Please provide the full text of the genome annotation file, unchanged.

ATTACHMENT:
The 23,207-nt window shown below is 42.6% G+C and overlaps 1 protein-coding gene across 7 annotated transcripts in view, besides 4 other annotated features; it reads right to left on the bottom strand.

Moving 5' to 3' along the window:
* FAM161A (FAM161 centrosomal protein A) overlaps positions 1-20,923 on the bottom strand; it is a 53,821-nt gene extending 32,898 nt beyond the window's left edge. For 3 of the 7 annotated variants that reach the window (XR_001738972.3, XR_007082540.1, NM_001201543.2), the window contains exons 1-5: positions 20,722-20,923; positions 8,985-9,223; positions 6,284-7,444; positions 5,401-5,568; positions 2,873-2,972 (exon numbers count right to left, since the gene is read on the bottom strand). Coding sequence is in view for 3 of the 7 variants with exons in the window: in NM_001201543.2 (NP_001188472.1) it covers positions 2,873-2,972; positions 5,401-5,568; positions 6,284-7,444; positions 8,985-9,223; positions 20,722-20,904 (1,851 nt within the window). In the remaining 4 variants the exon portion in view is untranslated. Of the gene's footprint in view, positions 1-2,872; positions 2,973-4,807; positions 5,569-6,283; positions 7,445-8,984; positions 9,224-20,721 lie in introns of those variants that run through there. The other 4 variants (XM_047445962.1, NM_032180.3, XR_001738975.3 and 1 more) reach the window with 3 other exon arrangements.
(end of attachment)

The 23,207-nt window shown below is 42.6% G+C and overlaps 1 protein-coding gene across 7 annotated transcripts in view, besides 4 other annotated features; it reads right to left on the bottom strand.

Moving 5' to 3' along the window:
* FAM161A (FAM161 centrosomal protein A) overlaps positions 1-20,923 on the bottom strand; it is a 53,821-nt gene extending 32,898 nt beyond the window's left edge. For 3 of the 7 annotated variants that reach the window (XR_001738972.3, XR_007082540.1, NM_001201543.2), the window contains exons 1-5: positions 20,722-20,923; positions 8,985-9,223; positions 6,284-7,444; positions 5,401-5,568; positions 2,873-2,972 (exon numbers count right to left, since the gene is read on the bottom strand). Coding sequence is in view for 3 of the 7 variants with exons in the window: in NM_001201543.2 (NP_001188472.1) it covers positions 2,873-2,972; positions 5,401-5,568; positions 6,284-7,444; positions 8,985-9,223; positions 20,722-20,904 (1,851 nt within the window). In the remaining 4 variants the exon portion in view is untranslated. Of the gene's footprint in view, positions 1-2,872; positions 2,973-4,807; positions 5,569-6,283; positions 7,445-8,984; positions 9,224-20,721 lie in introns of those variants that run through there. The other 4 variants (XM_047445962.1, NM_032180.3, XR_001738975.3 and 1 more) reach the window with 3 other exon arrangements.